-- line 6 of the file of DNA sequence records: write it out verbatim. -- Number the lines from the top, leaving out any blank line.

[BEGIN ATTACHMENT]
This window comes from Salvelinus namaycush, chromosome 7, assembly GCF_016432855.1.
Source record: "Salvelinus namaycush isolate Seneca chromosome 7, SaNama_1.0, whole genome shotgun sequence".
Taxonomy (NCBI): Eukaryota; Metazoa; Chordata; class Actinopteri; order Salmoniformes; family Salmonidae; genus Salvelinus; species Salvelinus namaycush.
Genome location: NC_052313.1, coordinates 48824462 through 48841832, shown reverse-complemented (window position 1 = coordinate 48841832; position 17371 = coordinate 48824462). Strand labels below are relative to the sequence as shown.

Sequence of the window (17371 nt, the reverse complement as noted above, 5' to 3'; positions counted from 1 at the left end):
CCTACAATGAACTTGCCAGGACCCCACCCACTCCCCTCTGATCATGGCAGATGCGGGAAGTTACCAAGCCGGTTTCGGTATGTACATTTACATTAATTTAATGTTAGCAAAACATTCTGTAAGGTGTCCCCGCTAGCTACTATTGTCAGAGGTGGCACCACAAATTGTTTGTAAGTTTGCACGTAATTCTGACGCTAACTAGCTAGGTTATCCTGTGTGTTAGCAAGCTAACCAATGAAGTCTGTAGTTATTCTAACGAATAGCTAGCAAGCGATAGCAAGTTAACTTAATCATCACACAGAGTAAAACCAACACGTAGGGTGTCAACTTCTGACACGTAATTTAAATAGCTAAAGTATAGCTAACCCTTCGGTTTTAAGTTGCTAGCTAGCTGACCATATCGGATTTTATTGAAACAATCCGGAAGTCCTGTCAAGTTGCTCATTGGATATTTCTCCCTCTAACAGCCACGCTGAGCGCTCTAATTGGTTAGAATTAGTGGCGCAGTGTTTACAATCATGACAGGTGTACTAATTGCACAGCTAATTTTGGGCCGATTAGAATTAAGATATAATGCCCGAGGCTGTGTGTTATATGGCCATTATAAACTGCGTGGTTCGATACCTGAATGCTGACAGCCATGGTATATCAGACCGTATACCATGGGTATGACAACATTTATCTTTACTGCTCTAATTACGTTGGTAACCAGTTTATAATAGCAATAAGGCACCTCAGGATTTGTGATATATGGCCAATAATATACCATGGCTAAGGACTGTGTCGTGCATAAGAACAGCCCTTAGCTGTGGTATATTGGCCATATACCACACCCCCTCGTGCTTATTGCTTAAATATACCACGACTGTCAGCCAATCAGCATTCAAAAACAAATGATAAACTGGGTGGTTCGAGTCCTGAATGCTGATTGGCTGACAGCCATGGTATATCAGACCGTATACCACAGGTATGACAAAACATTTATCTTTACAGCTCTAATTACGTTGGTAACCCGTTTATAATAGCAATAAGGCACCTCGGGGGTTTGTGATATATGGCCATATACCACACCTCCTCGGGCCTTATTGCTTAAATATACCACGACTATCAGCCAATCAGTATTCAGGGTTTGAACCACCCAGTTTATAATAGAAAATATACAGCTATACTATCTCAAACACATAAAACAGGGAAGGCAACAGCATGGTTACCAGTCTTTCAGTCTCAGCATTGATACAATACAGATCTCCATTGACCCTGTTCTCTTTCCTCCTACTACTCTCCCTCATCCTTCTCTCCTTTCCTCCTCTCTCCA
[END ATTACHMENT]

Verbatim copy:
CCTACAATGAACTTGCCAGGACCCCACCCACTCCCCTCTGATCATGGCAGATGCGGGAAGTTACCAAGCCGGTTTCGGTATGTACATTTACATTAATTTAATGTTAGCAAAACATTCTGTAAGGTGTCCCCGCTAGCTACTATTGTCAGAGGTGGCACCACAAATTGTTTGTAAGTTTGCACGTAATTCTGACGCTAACTAGCTAGGTTATCCTGTGTGTTAGCAAGCTAACCAATGAAGTCTGTAGTTATTCTAACGAATAGCTAGCAAGCGATAGCAAGTTAACTTAATCATCACACAGAGTAAAACCAACACGTAGGGTGTCAACTTCTGACACGTAATTTAAATAGCTAAAGTATAGCTAACCCTTCGGTTTTAAGTTGCTAGCTAGCTGACCATATCGGATTTTATTGAAACAATCCGGAAGTCCTGTCAAGTTGCTCATTGGATATTTCTCCCTCTAACAGCCACGCTGAGCGCTCTAATTGGTTAGAATTAGTGGCGCAGTGTTTACAATCATGACAGGTGTACTAATTGCACAGCTAATTTTGGGCCGATTAGAATTAAGATATAATGCCCGAGGCTGTGTGTTATATGGCCATTATAAACTGCGTGGTTCGATACCTGAATGCTGACAGCCATGGTATATCAGACCGTATACCATGGGTATGACAACATTTATCTTTACTGCTCTAATTACGTTGGTAACCAGTTTATAATAGCAATAAGGCACCTCAGGATTTGTGATATATGGCCAATAATATACCATGGCTAAGGACTGTGTCGTGCATAAGAACAGCCCTTAGCTGTGGTATATTGGCCATATACCACACCCCCTCGTGCTTATTGCTTAAATATACCACGACTGTCAGCCAATCAGCATTCAAAAACAAATGATAAACTGGGTGGTTCGAGTCCTGAATGCTGATTGGCTGACAGCCATGGTATATCAGACCGTATACCACAGGTATGACAAAACATTTATCTTTACAGCTCTAATTACGTTGGTAACCCGTTTATAATAGCAATAAGGCACCTCGGGGGTTTGTGATATATGGCCATATACCACACCTCCTCGGGCCTTATTGCTTAAATATACCACGACTATCAGCCAATCAGTATTCAGGGTTTGAACCACCCAGTTTATAATAGAAAATATACAGCTATACTATCTCAAACACATAAAACAGGGAAGGCAACAGCATGGTTACCAGTCTTTCAGTCTCAGCATTGATACAATACAGATCTCCATTGACCCTGTTCTCTTTCCTCCTACTACTCTCCCTCATCCTTCTCTCCTTTCCTCCTCTCTCCA